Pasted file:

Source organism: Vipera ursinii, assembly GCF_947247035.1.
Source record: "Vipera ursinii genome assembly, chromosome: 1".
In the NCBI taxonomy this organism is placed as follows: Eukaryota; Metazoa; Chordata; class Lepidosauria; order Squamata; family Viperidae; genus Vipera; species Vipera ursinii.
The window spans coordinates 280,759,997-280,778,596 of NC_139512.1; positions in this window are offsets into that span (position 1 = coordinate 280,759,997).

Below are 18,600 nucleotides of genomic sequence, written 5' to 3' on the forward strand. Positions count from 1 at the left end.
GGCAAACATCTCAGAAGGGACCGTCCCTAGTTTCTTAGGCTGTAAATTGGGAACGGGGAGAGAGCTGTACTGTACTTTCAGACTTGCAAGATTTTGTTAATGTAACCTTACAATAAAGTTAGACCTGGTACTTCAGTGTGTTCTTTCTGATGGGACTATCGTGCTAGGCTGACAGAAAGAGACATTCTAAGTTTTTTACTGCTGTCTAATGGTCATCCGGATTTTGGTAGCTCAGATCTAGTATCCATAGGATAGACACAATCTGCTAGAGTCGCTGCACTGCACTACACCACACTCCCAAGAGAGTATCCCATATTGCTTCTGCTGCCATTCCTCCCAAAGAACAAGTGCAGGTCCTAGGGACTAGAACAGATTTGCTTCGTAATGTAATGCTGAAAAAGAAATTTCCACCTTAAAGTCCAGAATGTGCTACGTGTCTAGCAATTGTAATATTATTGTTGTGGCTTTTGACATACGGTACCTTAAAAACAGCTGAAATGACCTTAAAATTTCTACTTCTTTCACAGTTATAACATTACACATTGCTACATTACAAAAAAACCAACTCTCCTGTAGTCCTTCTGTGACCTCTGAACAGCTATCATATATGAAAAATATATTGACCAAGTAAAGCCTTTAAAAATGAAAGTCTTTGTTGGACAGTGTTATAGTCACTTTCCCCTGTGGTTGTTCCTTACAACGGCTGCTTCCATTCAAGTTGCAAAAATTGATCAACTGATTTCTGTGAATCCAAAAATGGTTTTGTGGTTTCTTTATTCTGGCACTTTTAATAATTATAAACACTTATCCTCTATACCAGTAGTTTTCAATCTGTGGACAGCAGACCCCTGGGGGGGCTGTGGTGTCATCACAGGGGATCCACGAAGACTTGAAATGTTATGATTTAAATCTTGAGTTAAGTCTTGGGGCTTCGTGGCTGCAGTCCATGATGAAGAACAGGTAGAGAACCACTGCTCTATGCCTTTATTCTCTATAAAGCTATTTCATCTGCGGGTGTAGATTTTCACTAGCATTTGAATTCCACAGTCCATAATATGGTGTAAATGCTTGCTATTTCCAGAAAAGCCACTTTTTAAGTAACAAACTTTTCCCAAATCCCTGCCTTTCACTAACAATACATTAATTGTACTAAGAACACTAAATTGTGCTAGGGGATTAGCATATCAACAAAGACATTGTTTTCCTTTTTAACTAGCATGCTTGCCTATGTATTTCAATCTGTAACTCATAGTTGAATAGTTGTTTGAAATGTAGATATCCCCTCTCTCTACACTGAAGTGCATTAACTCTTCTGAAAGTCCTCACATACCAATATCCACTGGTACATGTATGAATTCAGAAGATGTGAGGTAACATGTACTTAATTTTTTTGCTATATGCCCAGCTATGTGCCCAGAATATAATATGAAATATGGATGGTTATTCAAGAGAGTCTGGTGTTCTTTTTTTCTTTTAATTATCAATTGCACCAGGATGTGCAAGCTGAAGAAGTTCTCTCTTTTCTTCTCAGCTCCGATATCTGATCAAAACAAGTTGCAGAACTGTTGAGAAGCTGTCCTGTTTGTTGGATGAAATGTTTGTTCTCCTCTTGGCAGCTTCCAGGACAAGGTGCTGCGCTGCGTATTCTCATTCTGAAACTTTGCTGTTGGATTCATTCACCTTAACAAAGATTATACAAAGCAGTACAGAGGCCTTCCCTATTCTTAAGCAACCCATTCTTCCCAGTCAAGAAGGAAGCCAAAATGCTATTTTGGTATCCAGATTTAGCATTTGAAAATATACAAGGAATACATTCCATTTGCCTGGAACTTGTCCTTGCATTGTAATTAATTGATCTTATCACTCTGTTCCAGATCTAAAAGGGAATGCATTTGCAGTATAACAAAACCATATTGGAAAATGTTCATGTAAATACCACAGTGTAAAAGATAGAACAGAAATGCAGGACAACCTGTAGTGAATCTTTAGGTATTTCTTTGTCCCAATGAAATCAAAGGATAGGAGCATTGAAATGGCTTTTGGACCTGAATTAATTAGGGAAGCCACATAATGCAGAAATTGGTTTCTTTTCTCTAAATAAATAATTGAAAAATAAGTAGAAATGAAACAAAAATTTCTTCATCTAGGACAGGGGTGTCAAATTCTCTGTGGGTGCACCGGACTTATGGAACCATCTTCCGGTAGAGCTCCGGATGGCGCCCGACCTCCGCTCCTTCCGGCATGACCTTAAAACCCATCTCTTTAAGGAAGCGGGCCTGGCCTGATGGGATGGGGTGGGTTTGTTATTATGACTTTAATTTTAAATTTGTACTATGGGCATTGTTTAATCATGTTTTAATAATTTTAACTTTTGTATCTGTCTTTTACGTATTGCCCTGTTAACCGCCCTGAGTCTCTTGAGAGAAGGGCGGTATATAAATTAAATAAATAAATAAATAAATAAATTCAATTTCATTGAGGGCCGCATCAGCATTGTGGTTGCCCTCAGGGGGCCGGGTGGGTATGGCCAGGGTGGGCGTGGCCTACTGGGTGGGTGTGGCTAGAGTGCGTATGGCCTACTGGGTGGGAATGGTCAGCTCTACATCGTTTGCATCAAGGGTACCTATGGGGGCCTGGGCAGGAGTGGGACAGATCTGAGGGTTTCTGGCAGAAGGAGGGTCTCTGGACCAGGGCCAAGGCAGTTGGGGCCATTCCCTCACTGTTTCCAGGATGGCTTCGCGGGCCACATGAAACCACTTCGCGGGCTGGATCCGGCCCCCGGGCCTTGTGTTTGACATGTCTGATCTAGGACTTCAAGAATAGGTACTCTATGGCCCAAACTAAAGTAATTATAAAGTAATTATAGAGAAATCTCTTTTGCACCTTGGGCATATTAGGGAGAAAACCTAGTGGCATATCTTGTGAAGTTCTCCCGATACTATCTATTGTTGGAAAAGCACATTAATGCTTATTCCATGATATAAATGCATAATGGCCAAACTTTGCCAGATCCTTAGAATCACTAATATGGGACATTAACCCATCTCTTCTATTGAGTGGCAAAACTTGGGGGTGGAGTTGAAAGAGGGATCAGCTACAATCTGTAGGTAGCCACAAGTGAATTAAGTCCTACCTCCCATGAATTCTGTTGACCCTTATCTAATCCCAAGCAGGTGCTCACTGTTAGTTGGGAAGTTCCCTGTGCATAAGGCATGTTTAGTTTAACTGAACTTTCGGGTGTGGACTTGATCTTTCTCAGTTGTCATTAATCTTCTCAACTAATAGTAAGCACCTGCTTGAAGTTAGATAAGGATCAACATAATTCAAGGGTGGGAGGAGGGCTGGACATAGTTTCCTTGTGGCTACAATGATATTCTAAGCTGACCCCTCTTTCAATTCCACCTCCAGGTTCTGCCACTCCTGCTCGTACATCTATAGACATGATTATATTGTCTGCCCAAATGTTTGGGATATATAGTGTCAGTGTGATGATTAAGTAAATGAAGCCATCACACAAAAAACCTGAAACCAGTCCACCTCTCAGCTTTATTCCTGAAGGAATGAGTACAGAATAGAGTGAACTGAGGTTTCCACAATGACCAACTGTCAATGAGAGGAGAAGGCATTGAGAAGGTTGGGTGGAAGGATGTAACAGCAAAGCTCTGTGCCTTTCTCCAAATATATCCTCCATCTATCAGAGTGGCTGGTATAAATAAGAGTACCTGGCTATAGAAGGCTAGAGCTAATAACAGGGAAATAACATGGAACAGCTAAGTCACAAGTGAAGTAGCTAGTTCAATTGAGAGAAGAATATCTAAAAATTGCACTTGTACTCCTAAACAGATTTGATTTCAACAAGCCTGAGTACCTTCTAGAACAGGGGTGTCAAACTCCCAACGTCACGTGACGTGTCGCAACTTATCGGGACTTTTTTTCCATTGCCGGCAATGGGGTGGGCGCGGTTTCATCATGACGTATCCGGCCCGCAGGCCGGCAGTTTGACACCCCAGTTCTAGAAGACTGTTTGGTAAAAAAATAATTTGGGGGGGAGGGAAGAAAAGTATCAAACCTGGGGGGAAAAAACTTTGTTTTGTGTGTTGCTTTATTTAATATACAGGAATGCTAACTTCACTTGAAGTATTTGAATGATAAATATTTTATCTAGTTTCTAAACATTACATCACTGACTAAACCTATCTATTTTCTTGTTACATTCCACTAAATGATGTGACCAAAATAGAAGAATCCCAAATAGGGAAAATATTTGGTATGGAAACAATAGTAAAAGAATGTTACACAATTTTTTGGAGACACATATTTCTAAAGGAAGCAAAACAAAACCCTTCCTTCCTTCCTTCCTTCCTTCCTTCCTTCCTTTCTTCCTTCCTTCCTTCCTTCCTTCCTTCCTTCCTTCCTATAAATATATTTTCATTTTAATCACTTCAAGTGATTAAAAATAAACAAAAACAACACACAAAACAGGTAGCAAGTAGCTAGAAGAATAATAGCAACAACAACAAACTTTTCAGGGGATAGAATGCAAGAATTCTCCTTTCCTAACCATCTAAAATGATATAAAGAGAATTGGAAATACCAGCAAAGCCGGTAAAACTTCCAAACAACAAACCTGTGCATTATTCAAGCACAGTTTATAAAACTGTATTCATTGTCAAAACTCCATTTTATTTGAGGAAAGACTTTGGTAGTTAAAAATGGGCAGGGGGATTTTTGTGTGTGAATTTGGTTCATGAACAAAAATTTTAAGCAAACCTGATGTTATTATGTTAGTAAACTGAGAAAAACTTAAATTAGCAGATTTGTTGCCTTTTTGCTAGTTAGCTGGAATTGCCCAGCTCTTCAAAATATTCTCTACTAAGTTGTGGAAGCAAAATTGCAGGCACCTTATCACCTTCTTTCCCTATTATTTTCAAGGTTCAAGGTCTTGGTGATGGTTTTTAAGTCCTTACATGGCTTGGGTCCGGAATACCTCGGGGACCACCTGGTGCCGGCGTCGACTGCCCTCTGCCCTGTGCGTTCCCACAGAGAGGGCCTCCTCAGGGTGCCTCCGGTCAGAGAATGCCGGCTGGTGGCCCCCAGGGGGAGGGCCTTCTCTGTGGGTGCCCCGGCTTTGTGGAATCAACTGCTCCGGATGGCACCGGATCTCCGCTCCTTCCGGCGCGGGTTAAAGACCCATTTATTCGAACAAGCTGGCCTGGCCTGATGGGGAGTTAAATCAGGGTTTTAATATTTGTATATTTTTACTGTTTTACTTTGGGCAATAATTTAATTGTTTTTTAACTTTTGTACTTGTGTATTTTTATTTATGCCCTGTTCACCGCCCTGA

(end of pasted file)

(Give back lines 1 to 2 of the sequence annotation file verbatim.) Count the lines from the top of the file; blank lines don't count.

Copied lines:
Source organism: Vipera ursinii, assembly GCF_947247035.1.
Source record: "Vipera ursinii genome assembly, chromosome: 1".